Monday, 16 June 2008

Mongol: Genghis Khan, David Davis and pre-charge detention

I watched the Kazakh film ‘Mongol’ on Friday night and it offered two hours of arrestingly ‘epic’ film making. A mythical interpretation of the history of Genghis Khan’s rise to prominence form the subject matter for the movie. Headstrong son of a tribal leader, Temudjin survives being repeatedly imprisoned, and fuelled by a combination of pride, tradition, love and faith, progresses to unite the various warring Mongol tribes.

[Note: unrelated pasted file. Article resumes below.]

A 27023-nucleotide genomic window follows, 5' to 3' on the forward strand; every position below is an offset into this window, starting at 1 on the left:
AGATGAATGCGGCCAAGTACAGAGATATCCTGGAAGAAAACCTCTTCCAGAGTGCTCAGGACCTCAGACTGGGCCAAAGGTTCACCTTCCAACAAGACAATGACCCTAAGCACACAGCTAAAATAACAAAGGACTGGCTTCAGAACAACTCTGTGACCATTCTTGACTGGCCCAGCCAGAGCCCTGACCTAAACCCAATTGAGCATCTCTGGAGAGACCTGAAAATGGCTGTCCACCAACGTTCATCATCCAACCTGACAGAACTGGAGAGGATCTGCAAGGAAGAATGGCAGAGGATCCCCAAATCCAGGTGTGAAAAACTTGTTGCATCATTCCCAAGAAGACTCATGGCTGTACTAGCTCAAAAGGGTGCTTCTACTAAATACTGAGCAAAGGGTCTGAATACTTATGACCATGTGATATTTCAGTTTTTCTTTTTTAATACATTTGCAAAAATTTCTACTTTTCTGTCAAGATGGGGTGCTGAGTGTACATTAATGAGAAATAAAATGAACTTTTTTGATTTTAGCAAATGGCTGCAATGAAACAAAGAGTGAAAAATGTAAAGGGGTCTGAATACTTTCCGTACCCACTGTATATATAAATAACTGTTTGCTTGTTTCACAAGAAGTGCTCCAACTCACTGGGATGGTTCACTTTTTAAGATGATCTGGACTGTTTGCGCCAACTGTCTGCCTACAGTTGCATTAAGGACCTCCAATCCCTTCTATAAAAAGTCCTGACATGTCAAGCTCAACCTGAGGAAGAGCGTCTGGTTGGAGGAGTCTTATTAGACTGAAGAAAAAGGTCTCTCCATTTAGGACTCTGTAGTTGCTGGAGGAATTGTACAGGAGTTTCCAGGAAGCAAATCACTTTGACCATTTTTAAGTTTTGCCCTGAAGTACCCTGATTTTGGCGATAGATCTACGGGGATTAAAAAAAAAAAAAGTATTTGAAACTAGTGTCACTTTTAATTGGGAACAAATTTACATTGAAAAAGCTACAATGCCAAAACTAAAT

Aul' Genghis, as depicted in Russian director Sergei Bodrov’s film, is a cracking chap and an exponent of law, fair wages for his employees and the progression of women’s role in society. He is a dutiful husband and father, only compromised by his frequent absences and an inability to impregnate his wife (although he happily accepts all her offspring from other liaisons). I rather got the impression that if Genghis were around today, he’d take a dim view of 42 day pre-charge detention.

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